MADELEINE BRAND, host:
This is DAY TO DAY, I'm Madeleine Brand.
ALEX CHADWICK, host:
I'm Alex Chadwick.
Coming up, something is killing one of Australia's most famous creatures.
Unidentified man: Tasmanian devils from the first sign of the disease to death is typically five to six months and in all cases so far it's found to be fatal.
CHADWICK: A strange cancer that's wiping out Tasmanian devils by the tens of thousands. More on that just ahead.
BRAND: But first, the coalition fighting alongside the United States in Iraq is shrinking. British Prime Minister Tony Blair says he'll bring about 1,600 troops home in the next few months. That's about a fifth of British forces now serving in Iraq. And most are in southern Iraq, around Basra.
To find out how that part of the country is doing and whether withdrawing British troops is a good idea, we're joined by Anthony Cordesman. He's a national security analyst at the Center for Strategic and International Studies in Washington.
And welcome to the program.
Mr. ANTHONY CORDESMAN (Center for Strategic and International Studies, Washington, D.C.): Thank you.
BRAND: Well, Prime Minister Blair says it's time to start handing over Basra to the Iraqis. At the same time, he cautioned that Basra is not how we want it to be. How is Basra?
Mr. CORDESMAN: Well, the reality is that the British were no more prepared for nation building and stability operations in Iraq than we were. As a matter of fact, when they originally planned to go in, it was to come in through Turkey.
And almost from the start they ran into major problems. There was looting. The government broke down. There was the same disintegration of the Baath, of the secular elements in the southeast that there was in the rest of the country. Very quickly they ran up against problems with tribal groupings and they saw Shiite Islamist groups take over.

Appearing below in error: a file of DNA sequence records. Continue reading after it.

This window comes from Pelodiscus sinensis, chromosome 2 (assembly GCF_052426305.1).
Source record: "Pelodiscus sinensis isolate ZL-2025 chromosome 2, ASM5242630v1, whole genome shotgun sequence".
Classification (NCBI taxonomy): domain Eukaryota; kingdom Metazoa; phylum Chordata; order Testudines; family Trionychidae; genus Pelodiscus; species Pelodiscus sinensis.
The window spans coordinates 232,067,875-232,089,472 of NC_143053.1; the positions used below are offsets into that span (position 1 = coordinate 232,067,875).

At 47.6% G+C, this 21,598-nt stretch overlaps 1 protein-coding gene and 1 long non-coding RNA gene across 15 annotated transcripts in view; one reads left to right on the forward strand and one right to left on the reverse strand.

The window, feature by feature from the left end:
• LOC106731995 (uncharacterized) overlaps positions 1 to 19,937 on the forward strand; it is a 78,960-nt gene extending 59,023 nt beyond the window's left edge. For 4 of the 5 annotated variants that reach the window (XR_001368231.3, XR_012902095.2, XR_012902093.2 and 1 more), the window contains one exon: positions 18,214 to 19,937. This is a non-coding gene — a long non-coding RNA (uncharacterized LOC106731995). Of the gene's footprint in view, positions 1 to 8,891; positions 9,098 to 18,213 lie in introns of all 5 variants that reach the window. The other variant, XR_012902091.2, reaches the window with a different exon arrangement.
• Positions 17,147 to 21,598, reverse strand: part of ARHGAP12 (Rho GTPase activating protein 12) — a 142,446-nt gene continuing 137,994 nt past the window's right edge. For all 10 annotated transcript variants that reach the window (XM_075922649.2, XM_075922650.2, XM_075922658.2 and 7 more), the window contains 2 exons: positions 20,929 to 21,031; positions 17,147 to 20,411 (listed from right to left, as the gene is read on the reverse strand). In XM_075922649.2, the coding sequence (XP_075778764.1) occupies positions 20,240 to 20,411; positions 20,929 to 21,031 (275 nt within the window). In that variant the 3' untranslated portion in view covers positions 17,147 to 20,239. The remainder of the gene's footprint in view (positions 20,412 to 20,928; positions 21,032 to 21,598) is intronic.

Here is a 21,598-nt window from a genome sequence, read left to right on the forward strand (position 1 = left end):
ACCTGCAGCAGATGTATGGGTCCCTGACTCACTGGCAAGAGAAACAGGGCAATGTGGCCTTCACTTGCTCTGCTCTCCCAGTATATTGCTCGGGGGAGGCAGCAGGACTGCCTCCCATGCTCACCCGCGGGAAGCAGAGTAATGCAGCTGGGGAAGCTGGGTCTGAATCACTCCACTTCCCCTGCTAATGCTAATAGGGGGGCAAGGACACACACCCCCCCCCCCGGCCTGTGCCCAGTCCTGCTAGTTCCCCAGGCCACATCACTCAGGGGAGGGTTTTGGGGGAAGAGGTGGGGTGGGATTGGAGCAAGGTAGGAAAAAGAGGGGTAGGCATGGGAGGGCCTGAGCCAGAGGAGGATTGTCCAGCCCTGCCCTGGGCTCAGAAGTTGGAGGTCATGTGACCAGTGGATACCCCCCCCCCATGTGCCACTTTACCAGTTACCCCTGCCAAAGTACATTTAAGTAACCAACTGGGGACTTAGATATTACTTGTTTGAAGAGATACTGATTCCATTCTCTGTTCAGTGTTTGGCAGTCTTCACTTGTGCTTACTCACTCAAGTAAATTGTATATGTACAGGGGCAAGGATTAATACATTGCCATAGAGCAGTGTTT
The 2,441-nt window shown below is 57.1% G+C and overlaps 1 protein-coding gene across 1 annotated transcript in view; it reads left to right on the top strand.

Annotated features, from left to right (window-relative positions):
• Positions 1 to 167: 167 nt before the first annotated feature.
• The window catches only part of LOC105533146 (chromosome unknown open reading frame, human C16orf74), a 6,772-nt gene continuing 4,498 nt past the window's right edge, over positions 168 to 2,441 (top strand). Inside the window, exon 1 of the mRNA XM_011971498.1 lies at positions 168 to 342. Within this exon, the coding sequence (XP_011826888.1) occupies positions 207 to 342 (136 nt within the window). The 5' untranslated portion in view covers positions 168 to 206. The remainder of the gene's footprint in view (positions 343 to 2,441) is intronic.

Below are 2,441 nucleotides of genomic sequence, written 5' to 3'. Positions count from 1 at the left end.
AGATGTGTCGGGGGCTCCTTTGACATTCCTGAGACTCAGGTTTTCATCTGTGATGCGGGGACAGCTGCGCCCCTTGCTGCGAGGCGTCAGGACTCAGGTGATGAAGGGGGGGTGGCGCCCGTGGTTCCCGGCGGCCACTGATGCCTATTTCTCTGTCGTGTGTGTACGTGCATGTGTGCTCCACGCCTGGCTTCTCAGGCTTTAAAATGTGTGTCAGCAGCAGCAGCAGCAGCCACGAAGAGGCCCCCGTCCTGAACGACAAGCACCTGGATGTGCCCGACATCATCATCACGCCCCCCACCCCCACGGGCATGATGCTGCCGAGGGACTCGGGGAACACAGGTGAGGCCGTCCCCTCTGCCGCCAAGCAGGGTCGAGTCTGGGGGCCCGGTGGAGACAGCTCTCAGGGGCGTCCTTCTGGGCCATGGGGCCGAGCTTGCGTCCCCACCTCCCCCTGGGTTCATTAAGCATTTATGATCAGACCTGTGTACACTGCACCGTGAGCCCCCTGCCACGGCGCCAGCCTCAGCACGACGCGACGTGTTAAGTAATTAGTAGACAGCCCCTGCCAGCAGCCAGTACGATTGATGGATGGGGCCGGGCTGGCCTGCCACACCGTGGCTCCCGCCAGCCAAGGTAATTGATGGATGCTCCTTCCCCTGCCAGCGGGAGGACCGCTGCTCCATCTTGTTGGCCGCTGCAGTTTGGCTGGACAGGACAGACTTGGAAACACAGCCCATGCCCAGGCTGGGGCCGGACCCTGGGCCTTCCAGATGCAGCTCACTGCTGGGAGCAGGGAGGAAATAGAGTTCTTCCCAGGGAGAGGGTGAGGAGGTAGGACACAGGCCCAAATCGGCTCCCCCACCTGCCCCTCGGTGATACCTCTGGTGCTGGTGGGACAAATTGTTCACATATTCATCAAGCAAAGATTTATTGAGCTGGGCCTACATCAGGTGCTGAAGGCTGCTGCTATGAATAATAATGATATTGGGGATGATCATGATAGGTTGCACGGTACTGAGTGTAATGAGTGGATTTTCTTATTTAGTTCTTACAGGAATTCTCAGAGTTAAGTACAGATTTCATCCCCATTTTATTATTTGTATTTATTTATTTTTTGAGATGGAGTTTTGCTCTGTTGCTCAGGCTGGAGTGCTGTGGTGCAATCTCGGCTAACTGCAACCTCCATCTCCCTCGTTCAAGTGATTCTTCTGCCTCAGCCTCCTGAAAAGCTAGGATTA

Really by late 2004, they'd been able to win some military encounters against the Sadrists, but the truth is, they'd already lost political control of the entire southeast and the four provinces there to a splintered group of Shiite extremists. That was confirmed in the elections in January 2005. And in spite of various military efforts, the situation became worse again with the elections in 2006.
Effectively they've already given up control of most of the provinces they occupied. They've sort of gone down to an effort where the most they're really trying to do is to bring some kind of stability to the police forces in Basra, and that effort has largely failed. It has brought very limited security and some improvement to the police in Basra, but at the cost of more and more military resistance against the British and the British giving up the rest of the area.
So what we're really, in many ways seeing, is the British leaving an area where they've been defeated. Where essentially the entire, sort of, provinces - four provinces in the south - are under the control of various Shiite parties and many of them splinter groups, which are more extreme than the Shiite political parties in the government.
BRAND: Well, of course Prime Minister Blair, in his speech today, painted a much rosier picture. He says the situation in Basra is very different from Baghdad. There is no Sunni insurgency, there is no al-Qaida base, and there is little Shia on Sunni violence.
But you're saying that's because, in effect, it's controlled by the Shiite militias?
Mr. CORDESMAN: That's exactly right. And what he's saying, frankly, isn't true. I mean, one of the problems we have in a lot of the reporting here, is people are confusing killings with violence. But a lot of the ethnic and sectarian cleansing is kidnappings, it's disappearances, it's threats, it's intimidations. It's the seizure of property. This is a battle for political and economic space and Shiites don't care whether people are killed, as long as they leave.
BRAND: Well, do you see this at all as a foreshadowing if the United States pulls out its troops from Baghdad and other parts of the country?
Mr. CORDESMAN: Well, one of the problems we really have is, that in theory, we have a new Bush strategy. But the Bush strategy hasn't explained what happens if we actually secure Baghdad. So rather than having a strategy that brings some kind of national unity or conciliation, we have a strategy for winning in Baghdad in ways which further empower a Shiite-dominated central government.
We really, until we hear a much broader picture of what the Bush administration is trying to accomplish, seem to see something of a mirror image. The British effectively gave the Shiites power in the southeast. The U.S. may be doing that in Baghdad.
BRAND: Anthony Cordesman, thank you very much.
Mr. CORDESMAN: Thank you.
BRAND: Anthony Cordesman is with the Center for Strategic and International Studies in Washington
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BRAND: More coming up on DAY TO DAY from NPR News.
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